Preventing the movement of children in foster care
In March 2013, Mae entered foster care. Her parents were regularly using drugs. At the age of 5, she was being neglected on a daily basis.
Rather than finding stability in foster care, she proceeded to move between seven different homes over a three year period. Her longest stay in one home amounted to less than a year. By the time Mae came to Boys & Girls Aid, she was yearning for a family of her own.
Moving is tough. A move can mean leaving behind the places we know and the people we love. For children, a move can be life-altering. With each move, they lose their friends, their teachers and their roots. For those of us who moved as children, or lost friends to a move, it’s an experience we never forget.
Children in foster care face the constant risk of being moved. A child entering foster care will likely live in more than four homes during the first year of care. It is common for children who grow up in foster care to move more than 15 times. Each move can mean falling further behind in school and having to make new friends.
Regardless of why they move, the end result can be devastating. Youth who grow up in foster care have only a 50 percent chance of graduating high school. They are significantly more likely to become homeless, incarcerated and unemployed than their peers who are not living in foster care.
When a child enters foster care, they are scared and confused by their situation. They have been either abused or neglected to a point that their well-being is in danger. The first place a child goes is to an emergency foster care placement. This is only a short stay until a longer foster placement is found. Nothing is permanent in foster care.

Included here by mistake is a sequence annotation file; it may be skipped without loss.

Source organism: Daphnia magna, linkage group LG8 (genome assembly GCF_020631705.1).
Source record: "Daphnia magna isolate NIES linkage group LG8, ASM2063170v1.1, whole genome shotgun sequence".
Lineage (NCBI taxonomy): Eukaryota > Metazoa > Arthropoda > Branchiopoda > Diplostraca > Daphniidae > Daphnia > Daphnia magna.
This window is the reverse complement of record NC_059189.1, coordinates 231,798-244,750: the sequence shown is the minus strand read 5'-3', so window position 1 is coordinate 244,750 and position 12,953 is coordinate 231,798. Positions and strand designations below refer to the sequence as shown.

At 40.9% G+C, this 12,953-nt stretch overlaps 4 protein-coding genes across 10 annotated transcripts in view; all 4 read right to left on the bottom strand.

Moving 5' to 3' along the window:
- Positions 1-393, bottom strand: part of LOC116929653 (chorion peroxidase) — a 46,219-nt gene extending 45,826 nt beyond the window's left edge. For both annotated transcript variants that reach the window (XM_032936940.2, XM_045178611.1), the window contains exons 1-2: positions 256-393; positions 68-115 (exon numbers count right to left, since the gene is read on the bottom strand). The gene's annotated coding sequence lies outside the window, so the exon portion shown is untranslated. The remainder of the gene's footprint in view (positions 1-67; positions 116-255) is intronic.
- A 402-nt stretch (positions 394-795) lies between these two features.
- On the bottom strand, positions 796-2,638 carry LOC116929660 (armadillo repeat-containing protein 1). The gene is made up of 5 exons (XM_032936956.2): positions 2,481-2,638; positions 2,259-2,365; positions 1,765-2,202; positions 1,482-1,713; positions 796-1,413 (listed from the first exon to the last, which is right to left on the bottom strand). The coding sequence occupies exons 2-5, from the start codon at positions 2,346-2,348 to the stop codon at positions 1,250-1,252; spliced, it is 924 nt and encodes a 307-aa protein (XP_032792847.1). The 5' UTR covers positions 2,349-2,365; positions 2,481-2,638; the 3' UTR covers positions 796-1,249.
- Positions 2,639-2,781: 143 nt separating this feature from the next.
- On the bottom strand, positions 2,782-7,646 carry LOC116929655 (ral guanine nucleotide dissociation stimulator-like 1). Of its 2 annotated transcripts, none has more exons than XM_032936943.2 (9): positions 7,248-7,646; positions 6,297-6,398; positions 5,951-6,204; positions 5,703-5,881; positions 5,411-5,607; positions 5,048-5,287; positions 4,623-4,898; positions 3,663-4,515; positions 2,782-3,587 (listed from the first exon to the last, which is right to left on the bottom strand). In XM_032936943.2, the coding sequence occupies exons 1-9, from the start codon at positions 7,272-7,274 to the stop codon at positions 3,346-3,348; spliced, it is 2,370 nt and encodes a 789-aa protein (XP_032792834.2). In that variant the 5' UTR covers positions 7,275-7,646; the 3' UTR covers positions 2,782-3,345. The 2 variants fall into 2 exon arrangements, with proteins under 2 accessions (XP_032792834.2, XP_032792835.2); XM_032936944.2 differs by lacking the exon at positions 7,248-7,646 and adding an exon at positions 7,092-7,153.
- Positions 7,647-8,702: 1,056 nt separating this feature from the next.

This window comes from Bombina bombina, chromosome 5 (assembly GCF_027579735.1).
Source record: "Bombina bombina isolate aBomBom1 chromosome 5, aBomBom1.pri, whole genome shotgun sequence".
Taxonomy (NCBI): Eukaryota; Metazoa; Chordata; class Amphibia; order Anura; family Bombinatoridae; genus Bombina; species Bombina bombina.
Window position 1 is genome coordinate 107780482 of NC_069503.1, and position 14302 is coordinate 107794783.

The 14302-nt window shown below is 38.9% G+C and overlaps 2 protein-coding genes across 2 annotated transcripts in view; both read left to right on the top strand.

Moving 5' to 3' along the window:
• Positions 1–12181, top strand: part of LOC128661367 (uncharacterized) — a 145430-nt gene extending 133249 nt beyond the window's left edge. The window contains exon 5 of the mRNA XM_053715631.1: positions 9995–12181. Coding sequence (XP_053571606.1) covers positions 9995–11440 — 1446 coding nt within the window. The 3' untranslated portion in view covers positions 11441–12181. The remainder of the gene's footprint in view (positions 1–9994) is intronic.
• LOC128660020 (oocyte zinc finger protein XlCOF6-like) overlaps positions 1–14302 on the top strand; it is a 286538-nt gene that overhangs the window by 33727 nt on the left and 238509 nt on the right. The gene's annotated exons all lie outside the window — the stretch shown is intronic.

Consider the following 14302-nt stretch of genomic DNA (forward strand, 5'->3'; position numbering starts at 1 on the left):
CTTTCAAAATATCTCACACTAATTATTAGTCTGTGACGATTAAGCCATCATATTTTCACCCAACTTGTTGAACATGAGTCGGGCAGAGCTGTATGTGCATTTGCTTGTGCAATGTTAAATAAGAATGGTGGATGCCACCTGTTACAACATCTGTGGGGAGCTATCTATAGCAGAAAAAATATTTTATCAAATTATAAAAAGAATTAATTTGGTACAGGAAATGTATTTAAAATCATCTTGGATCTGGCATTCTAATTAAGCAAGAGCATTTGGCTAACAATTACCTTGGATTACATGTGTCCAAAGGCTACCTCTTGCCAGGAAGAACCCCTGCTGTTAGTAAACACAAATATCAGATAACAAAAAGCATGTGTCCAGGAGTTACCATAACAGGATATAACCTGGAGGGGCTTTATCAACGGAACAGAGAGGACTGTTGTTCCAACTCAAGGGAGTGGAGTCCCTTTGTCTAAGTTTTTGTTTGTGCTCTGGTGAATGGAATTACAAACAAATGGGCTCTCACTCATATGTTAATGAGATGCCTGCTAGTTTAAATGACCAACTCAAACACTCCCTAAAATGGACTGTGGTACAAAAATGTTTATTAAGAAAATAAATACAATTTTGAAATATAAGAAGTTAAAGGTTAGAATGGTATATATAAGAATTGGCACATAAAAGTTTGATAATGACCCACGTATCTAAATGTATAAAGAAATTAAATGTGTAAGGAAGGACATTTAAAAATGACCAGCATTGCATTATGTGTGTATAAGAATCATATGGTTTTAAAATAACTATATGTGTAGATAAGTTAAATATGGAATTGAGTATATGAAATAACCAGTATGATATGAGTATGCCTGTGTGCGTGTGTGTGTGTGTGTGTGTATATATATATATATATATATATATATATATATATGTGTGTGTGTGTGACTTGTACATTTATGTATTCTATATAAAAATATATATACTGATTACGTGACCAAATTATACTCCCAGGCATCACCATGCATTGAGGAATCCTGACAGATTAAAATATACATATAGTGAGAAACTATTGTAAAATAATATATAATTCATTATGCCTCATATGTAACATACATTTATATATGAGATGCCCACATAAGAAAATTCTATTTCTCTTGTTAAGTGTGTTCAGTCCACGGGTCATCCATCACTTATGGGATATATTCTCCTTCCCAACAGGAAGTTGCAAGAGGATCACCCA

A number of factors contribute to a child moving around so frequently. A foster parent may decide to stop fostering. The child may return home only for the abuse and neglect to persist, forcing them to reenter foster care. A foster youth may rebel and break the rules. In a family, this child may be grounded. In foster care, they are moved.
Once the cycle of moving starts, it is hard to stop. With each move, children in foster care lose trust in adults. While it may be unintentional, they nonetheless feel the sting of abandonment and the fear of having to start over in a new home, new school and new life.
Boys & Girls Aid is all about family
As Oregon’s oldest and most innovative child welfare agency, we are committed to preventing children from growing up in foster care. Whether it is through infant adoption, foster care adoption or our foster care programs, we believe every child deserves to have a permanent, lifelong connection.
No child should face a future that includes spending the holidays alone. No child should be the new kid at one school after another. No child should be the new kid at one school after another. No child should go to bed each night unsure where they will be tomorrow.
We believe the cycle of moving between foster homes is an unacceptable solution. We focus on the mental, physical and emotional well-being of children in our care and ensure they are placed with forever families who will continue to help them grow
Every child deserves a family to call their own. That’s why Boys & Girls Aid is all about family. To show it, we are launching our “It’s All About Family” campaign.
Mae, now 8, found her forever home through Boys & Girls Aid. In November 2015, she was matched with Sena Norton. In Sena, Mae received a loving mother and a wonderful French bulldog named Monte.
Mae and Sena have developed an unbreakable bond since Mae first went home with Sena. Mae has become a brighter and happier person according to her mom. Sena can’t wait to start planning road trips and traveling to new countries with Mae.
If we could accomplish this outcome for every child in foster care across Oregon, there would be many more opportunities available to children who have received so few. The difference a forever family makes to a child lasts a lifetime.